Plane & Pilot
Tuesday, March 25, 2014

Upset Recovery Vs. Aerobatics


How upset do we have to be to get good training?


There are many pilots out there with the "right stuff," but some people just don't have access to the kind of flight training they deserve. The student is only as good as their instructor. We're taught to obey rules and procedures. If the governing bodies in aviation don't provide us with the best training system, how will student pilots know what they're lacking in terms of good airmanship?

Wikipedia defines airmanship as "not simply a measure of skill or technique, but also a measure of a pilot's awareness of the aircraft, the environment in which it operates, and of his own capabilities." And my favorite: "Discipline is the foundation of airmanship. The complexity of the aviation environment demands a foundation of solid airmanship…and a positive approach to combating pilot error."

The buck has to stop somewhere. Until drones take over the world and we don't have to worry about our feeble behavior, human factors will remain a critical part of the safety chain.

The "law of primacy" in flight instruction states: Things learned first create a strong impression in the mind that's difficult to erase. The FAA is now requiring an ATP certificate and 1,500 hours total to fly a commercial carrier. This is another layer of regulation intended to make things safer, but I'd much rather be sitting in the seat behind a 300-hour first officer who knows the basics of stick-and-rudder flying than a pilot with 10,000 hours but missing these basics.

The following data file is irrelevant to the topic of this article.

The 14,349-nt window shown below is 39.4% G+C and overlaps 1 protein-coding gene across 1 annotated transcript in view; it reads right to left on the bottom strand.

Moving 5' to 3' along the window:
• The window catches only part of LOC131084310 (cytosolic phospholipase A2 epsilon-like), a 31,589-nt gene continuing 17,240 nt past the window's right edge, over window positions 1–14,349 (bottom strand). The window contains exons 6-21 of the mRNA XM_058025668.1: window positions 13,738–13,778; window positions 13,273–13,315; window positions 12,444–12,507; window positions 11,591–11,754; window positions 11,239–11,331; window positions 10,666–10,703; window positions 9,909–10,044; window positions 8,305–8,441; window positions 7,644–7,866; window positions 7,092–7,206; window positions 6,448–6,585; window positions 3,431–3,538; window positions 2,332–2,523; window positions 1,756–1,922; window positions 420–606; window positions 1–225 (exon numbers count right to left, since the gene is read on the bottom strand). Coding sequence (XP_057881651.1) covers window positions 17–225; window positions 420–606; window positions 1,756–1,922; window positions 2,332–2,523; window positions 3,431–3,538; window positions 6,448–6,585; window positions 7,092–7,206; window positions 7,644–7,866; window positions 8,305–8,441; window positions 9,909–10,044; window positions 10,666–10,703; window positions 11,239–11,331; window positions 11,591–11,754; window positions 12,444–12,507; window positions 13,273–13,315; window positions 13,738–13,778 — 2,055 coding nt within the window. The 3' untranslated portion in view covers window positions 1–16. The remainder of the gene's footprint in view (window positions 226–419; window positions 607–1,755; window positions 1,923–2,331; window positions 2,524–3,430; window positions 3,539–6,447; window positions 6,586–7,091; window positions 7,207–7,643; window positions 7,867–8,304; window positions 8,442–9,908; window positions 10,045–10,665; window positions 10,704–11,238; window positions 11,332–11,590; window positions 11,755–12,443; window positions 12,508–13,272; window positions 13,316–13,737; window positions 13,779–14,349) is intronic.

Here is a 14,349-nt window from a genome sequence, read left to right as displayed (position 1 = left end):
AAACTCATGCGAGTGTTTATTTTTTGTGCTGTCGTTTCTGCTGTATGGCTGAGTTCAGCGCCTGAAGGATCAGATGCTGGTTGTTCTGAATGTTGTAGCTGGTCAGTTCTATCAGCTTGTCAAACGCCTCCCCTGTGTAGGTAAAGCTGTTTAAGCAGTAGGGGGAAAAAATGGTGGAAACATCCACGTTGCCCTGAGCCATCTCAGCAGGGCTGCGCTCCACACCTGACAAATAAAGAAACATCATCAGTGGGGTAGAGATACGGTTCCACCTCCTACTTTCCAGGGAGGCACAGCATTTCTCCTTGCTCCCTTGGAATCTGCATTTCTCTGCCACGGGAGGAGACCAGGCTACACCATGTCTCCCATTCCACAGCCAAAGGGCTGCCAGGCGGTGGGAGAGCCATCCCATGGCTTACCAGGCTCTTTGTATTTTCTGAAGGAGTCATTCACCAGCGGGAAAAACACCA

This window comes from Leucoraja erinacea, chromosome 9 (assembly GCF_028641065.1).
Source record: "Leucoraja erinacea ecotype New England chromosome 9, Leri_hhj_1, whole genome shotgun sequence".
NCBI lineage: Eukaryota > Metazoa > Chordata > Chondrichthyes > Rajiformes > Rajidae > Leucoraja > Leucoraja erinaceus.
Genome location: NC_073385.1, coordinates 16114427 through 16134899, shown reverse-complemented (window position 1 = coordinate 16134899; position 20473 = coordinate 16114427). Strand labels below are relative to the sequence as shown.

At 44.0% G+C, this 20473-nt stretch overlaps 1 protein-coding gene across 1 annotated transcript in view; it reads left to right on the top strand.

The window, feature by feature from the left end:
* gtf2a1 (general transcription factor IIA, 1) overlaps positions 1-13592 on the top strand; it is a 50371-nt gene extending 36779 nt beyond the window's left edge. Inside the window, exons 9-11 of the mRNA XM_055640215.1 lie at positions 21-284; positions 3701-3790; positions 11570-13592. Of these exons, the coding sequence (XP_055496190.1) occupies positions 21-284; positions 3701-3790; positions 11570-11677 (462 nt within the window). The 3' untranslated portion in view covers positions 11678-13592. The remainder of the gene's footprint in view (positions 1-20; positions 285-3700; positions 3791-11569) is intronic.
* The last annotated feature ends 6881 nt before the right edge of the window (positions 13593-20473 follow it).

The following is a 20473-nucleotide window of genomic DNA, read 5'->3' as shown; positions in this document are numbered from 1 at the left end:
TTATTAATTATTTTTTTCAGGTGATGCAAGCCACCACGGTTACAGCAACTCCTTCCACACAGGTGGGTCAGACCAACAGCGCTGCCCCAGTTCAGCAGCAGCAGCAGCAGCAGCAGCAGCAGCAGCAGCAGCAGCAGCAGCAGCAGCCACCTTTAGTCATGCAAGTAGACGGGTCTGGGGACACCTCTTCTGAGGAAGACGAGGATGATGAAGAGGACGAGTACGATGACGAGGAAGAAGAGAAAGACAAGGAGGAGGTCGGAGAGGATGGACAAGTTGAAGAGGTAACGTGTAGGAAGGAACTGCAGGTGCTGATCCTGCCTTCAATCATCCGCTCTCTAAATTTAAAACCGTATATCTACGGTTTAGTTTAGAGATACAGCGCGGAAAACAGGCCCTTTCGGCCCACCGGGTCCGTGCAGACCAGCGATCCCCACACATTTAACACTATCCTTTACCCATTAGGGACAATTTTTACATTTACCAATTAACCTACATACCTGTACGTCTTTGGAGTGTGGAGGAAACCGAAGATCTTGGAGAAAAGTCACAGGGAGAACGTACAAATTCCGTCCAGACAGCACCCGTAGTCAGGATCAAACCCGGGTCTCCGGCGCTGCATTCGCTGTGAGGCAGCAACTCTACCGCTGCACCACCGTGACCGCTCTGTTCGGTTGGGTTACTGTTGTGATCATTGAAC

Throw away the current FAA practical standards and go back to basics—airmanship, stick-and-rudder, real stalls, spins—and aerobatics should play a part in a student pilot's basic and advanced training. Upset training or akro? Take your pick. The accomplished aviator will be good at both. If some instructors can't teach those things, then let's give them remedial training. If the airplanes we train in aren't suitable, then let's build new ones or modify existing ones. Let's insist that flight training gets back to basics of stick-and-rudder skills and understanding angle of attack. It's never too late.



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